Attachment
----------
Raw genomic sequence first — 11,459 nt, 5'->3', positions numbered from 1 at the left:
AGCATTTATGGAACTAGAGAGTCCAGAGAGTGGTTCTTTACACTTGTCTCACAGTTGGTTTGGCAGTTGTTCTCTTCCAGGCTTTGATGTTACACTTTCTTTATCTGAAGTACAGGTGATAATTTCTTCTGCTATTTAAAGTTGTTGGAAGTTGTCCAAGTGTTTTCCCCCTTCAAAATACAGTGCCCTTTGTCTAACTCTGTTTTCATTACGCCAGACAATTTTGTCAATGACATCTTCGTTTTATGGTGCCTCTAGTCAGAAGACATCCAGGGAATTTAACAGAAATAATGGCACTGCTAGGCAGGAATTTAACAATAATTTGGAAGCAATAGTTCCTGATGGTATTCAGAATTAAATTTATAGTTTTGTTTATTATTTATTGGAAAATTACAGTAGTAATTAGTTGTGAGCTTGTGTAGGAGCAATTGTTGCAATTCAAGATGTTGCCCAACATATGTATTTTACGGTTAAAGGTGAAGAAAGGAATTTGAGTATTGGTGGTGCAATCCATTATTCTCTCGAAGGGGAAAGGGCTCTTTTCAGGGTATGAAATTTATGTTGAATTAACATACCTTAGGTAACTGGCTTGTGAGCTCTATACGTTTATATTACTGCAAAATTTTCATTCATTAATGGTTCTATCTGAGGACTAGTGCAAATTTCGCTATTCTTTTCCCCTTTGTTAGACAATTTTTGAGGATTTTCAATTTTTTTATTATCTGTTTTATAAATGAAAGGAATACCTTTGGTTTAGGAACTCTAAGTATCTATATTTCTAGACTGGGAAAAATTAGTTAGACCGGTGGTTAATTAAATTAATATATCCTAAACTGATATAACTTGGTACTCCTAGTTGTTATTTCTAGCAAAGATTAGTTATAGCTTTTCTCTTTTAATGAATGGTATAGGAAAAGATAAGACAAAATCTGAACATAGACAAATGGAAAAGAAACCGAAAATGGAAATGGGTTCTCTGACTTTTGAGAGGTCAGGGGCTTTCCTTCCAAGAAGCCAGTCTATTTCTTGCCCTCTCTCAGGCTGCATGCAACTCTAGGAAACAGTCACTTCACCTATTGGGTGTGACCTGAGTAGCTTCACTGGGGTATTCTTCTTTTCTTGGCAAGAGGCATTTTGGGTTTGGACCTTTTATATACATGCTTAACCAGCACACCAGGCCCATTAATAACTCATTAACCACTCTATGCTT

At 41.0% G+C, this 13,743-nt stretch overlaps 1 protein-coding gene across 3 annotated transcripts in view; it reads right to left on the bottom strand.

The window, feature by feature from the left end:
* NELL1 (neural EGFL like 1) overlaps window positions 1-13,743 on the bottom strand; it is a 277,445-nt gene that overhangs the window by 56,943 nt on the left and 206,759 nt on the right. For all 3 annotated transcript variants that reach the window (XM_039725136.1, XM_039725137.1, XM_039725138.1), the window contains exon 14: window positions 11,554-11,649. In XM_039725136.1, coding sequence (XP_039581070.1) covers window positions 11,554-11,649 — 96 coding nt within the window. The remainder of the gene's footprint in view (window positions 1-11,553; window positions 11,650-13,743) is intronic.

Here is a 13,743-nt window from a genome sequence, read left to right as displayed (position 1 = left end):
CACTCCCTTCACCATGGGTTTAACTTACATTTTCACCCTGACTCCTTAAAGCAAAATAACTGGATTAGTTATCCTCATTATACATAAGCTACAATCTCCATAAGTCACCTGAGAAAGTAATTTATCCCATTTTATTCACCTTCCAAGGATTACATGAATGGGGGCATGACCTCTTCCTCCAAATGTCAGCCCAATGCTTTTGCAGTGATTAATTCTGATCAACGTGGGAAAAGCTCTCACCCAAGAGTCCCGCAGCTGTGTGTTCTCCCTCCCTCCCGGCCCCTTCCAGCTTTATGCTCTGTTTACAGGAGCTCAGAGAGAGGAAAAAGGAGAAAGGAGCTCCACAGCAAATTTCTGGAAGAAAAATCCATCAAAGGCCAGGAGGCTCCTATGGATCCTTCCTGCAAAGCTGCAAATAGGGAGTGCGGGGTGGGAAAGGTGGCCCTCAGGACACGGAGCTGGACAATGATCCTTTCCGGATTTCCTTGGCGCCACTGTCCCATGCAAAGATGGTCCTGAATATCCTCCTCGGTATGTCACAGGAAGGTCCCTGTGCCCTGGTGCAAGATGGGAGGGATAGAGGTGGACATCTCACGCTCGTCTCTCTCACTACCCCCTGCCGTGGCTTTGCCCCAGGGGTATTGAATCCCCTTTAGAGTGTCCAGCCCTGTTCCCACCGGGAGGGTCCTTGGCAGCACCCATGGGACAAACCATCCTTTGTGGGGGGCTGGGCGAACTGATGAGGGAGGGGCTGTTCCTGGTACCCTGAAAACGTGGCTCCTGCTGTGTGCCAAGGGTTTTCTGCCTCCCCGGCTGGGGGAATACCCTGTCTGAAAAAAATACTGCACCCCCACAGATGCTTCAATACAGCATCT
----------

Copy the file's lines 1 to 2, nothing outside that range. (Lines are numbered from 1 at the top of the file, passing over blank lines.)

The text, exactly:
Raw genomic sequence first — 11,459 nt, 5'->3', positions numbered from 1 at the left:
AGCATTTATGGAACTAGAGAGTCCAGAGAGTGGTTCTTTACACTTGTCTCACAGTTGGTTTGGCAGTTGTTCTCTTCCAGGCTTTGATGTTACACTTTCTTTATCTGAAGTACAGGTGATAATTTCTTCTGCTATTTAAAGTTGTTGGAAGTTGTCCAAGTGTTTTCCCCCTTCAAAATACAGTGCCCTTTGTCTAACTCTGTTTTCATTACGCCAGACAATTTTGTCAATGACATCTTCGTTTTATGGTGCCTCTAGTCAGAAGACATCCAGGGAATTTAACAGAAATAATGGCACTGCTAGGCAGGAATTTAACAATAATTTGGAAGCAATAGTTCCTGATGGTATTCAGAATTAAATTTATAGTTTTGTTTATTATTTATTGGAAAATTACAGTAGTAATTAGTTGTGAGCTTGTGTAGGAGCAATTGTTGCAATTCAAGATGTTGCCCAACATATGTATTTTACGGTTAAAGGTGAAGAAAGGAATTTGAGTATTGGTGGTGCAATCCATTATTCTCTCGAAGGGGAAAGGGCTCTTTTCAGGGTATGAAATTTATGTTGAATTAACATACCTTAGGTAACTGGCTTGTGAGCTCTATACGTTTATATTACTGCAAAATTTTCATTCATTAATGGTTCTATCTGAGGACTAGTGCAAATTTCGCTATTCTTTTCCCCTTTGTTAGACAATTTTTGAGGATTTTCAATTTTTTTATTATCTGTTTTATAAATGAAAGGAATACCTTTGGTTTAGGAACTCTAAGTATCTATATTTCTAGACTGGGAAAAATTAGTTAGACCGGTGGTTAATTAAATTAATATATCCTAAACTGATATAACTTGGTACTCCTAGTTGTTATTTCTAGCAAAGATTAGTTATAGCTTTTCTCTTTTAATGAATGGTATAGGAAAAGATAAGACAAAATCTGAACATAGACAAATGGAAAAGAAACCGAAAATGGAAATGGGTTCTCTGACTTTTGAGAGGTCAGGGGCTTTCCTTCCAAGAAGCCAGTCTATTTCTTGCCCTCTCTCAGGCTGCATGCAACTCTAGGAAACAGTCACTTCACCTATTGGGTGTGACCTGAGTAGCTTCACTGGGGTATTCTTCTTTTCTTGGCAAGAGGCATTTTGGGTTTGGACCTTTTATATACATGCTTAACCAGCACACCAGGCCCATTAATAACTCATTAACCACTCTATGCTT